By learning to use the language, you’ll also understand how the CPU works from a programmer’s point of view, what key data structures are there, calling conventions, how memory segmentation works, and so on. The big bonus here is that these things are very similar in all architectures and operating systems, so the time invested into it is really well spent. 

I learned assembly years ago from Polish books and articles. Today it’s way simpler, there are lots of materials on the web. I can recommend brand new’s Assembly Crash Course

Learn C

I used the classical “The C Programming Language” by Brian Kernighan and Dennis Ritchie. The next logical step would be reviewing the standards.This language is simple, so I’d suggest learning it in full. It’s a rock-solid investment. Nearly all low-level software is written in C. Reverse engineering tools use C-like pseudocode. Probably all latter languages of the imperative paradigm use plenty of C concepts. 

Decent knowledge of assembly and C is an absolute must-have for any low-level security work. 

Learn C++

The necessity of learning C++ today could be debated. It is, however, still a dominant language of a lot of security-critical software (like web browsers). 

If you are interested only in security aspects, you don’t really have to master the language. Also, “mastering C++” is a lifelong commitment, probably not worth it. C++ is by far the most complex programming language ever invented, and that’s not a compliment. It’s hard to overstate the amount of damage caused by the fact that memory safety was never a priority of its design. 

I personally started with the classical “The C++ Programming Language” by Bjarne Stroustrup. The most recent edition explains C++11.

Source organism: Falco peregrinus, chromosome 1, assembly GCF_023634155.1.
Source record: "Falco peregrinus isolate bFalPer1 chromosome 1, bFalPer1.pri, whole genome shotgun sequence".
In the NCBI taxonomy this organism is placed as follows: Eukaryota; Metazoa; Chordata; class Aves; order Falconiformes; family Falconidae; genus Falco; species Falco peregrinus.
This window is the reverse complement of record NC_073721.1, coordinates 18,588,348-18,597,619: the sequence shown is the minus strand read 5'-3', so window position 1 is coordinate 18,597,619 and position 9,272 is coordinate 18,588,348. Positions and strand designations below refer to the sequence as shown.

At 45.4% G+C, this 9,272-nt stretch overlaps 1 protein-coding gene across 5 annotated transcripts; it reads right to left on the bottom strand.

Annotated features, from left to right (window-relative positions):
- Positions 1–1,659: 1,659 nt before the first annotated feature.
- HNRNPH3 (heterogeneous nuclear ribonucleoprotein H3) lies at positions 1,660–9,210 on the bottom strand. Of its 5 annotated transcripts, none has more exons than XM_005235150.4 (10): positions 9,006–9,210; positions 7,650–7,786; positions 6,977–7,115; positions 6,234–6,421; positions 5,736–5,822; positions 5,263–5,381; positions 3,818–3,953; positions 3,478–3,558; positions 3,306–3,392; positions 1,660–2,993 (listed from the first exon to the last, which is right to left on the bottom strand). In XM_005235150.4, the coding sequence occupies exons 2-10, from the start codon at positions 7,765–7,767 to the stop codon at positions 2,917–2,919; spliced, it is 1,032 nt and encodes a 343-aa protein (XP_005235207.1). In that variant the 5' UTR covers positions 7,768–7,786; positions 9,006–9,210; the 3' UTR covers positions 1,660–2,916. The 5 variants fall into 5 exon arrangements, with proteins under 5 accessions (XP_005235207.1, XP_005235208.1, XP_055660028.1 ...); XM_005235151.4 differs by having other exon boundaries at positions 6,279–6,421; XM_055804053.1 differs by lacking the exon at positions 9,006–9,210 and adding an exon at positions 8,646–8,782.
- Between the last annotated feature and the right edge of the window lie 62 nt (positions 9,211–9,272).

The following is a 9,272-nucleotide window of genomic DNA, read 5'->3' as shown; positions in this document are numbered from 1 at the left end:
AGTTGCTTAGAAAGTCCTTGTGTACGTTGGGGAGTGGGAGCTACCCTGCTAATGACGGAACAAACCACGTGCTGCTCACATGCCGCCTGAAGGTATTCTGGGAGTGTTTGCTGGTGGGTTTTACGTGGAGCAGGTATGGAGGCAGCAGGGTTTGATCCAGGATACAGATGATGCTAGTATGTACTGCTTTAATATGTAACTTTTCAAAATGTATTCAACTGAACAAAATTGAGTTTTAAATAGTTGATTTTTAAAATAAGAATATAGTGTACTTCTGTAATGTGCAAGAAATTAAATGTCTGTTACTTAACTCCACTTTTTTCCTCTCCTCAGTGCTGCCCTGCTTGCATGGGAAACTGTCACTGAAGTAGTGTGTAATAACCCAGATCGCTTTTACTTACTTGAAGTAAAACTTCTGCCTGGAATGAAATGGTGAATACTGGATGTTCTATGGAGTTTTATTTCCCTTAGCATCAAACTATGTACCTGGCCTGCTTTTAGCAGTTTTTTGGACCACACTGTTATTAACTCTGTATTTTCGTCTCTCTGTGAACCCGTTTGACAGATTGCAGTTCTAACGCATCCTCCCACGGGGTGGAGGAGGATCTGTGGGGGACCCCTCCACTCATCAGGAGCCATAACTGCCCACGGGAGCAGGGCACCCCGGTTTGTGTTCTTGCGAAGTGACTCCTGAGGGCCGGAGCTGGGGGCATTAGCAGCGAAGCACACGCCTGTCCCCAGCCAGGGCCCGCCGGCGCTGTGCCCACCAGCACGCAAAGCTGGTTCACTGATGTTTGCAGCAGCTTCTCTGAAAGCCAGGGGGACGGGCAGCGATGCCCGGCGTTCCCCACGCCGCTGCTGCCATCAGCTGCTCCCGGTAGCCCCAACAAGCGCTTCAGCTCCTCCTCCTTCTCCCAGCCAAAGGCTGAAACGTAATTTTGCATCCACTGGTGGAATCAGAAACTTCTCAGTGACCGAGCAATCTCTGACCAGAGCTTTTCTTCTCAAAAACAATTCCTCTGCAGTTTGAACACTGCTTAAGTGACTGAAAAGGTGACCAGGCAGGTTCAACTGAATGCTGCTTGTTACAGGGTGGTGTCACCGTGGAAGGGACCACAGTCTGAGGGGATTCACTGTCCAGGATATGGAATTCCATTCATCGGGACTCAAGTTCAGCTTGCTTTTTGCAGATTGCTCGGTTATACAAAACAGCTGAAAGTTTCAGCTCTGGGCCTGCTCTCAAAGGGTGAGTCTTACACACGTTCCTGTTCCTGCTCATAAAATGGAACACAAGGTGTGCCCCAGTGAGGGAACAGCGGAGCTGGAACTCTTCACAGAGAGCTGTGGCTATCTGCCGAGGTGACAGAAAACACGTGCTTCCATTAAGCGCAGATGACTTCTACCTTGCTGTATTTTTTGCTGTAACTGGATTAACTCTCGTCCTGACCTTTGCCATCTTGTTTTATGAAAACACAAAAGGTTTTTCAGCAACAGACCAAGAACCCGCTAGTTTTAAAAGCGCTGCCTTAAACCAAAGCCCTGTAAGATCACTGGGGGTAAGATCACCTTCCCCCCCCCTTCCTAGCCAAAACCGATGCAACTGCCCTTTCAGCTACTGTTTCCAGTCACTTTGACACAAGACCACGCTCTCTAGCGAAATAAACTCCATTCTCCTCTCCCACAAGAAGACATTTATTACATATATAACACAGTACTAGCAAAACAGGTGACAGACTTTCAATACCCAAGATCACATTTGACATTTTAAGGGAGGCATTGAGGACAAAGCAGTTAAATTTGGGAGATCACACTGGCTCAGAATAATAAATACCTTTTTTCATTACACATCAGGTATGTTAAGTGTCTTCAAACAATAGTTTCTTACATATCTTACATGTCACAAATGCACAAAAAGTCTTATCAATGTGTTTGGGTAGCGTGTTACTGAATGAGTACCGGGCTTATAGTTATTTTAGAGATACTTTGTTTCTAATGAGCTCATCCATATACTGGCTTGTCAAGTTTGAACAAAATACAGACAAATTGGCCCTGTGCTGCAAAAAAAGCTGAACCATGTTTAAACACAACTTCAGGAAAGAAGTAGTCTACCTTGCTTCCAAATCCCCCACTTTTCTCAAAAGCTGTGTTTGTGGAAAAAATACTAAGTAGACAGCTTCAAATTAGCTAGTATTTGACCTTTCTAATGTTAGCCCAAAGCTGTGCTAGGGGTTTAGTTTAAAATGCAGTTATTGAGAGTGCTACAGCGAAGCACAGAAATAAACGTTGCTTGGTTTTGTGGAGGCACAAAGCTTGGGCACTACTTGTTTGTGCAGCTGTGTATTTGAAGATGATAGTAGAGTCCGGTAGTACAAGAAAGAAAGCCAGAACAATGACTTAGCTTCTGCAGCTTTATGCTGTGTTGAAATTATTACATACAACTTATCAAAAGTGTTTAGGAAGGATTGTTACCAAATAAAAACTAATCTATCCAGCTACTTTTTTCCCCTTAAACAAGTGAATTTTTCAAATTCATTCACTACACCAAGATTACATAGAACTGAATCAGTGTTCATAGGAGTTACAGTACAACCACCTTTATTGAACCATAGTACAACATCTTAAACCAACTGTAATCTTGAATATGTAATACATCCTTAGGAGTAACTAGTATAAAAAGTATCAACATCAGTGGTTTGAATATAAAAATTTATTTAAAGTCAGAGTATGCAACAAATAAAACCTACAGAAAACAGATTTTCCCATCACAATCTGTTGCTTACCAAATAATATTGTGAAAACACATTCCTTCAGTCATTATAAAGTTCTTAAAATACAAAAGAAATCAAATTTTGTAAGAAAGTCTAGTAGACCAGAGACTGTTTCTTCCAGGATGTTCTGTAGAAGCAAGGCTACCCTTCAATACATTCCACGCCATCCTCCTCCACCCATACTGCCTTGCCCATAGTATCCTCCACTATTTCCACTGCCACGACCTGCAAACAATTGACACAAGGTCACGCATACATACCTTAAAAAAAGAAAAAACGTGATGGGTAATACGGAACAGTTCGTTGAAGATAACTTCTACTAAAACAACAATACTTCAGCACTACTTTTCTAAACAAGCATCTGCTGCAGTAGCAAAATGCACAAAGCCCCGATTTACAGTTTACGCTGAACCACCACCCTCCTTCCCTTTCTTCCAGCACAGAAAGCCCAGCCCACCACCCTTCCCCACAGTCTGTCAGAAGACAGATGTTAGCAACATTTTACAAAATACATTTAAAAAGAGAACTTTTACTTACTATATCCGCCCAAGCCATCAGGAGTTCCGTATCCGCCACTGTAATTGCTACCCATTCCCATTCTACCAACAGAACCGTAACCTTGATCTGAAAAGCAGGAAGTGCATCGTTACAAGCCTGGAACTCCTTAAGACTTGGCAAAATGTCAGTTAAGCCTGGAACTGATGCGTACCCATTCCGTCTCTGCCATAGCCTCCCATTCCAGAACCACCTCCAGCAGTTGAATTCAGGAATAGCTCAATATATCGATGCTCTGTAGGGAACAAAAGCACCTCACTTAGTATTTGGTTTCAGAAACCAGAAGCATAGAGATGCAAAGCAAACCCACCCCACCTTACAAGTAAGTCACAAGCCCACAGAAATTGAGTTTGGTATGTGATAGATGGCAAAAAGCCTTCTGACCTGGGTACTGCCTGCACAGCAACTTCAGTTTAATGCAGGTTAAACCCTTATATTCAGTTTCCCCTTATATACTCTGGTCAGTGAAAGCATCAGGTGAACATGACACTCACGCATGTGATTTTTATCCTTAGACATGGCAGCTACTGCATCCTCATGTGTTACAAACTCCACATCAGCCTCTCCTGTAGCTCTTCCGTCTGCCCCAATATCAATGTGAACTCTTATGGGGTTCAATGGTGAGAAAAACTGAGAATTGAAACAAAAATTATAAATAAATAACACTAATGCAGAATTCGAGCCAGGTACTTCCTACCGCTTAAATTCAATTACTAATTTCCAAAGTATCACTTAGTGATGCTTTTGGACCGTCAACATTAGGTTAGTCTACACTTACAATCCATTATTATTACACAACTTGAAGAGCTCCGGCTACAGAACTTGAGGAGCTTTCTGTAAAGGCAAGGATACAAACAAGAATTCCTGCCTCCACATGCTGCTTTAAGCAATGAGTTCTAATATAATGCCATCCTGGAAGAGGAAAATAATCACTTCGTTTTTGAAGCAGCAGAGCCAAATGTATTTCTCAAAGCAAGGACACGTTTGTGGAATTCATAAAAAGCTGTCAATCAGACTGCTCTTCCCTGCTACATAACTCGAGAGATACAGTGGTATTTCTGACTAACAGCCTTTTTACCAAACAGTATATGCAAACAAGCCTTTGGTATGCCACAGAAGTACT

For more recent updates and further development, I can recommend the CppCon YT channel and the current revision of the C++ standard

Learn your chosen OS programmatically

Well, write some software. Read the relevant books (I suggested some starting points earlier). Get familiar with compilers, debuggers, and IDEs. 

Some of the stuff you should figure out: 

  • What security boundaries are there (here’s a list for MS Windows)? 
  • Which code integrity controls are in place? 
  • Which security measures are in place to protect the stack and the heap? 
  • What are typical local privilege escalation vectors? 
  • …and much, much more. 

Playing CTFs could be a great way of getting practically familiar with the security aspects of your chosen OS and platform. Read write-ups of CTF challenges you weren’t able to solve. Then try again. Next time you should be able to solve it on your own. Repeat the process. 

Learn debugging and reverse engineering

In other words, dynamic and static analysis of a binary. A smart strategy would be to learn cross-platform open source tools for software reversing, such as Ghidra

Choosing lldb over gdb may be a good idea if you’re working with the LLVM ecosystem across multiple OSes (even more so if one is macOS). Commands differ a bit, which is annoying when you have to switch.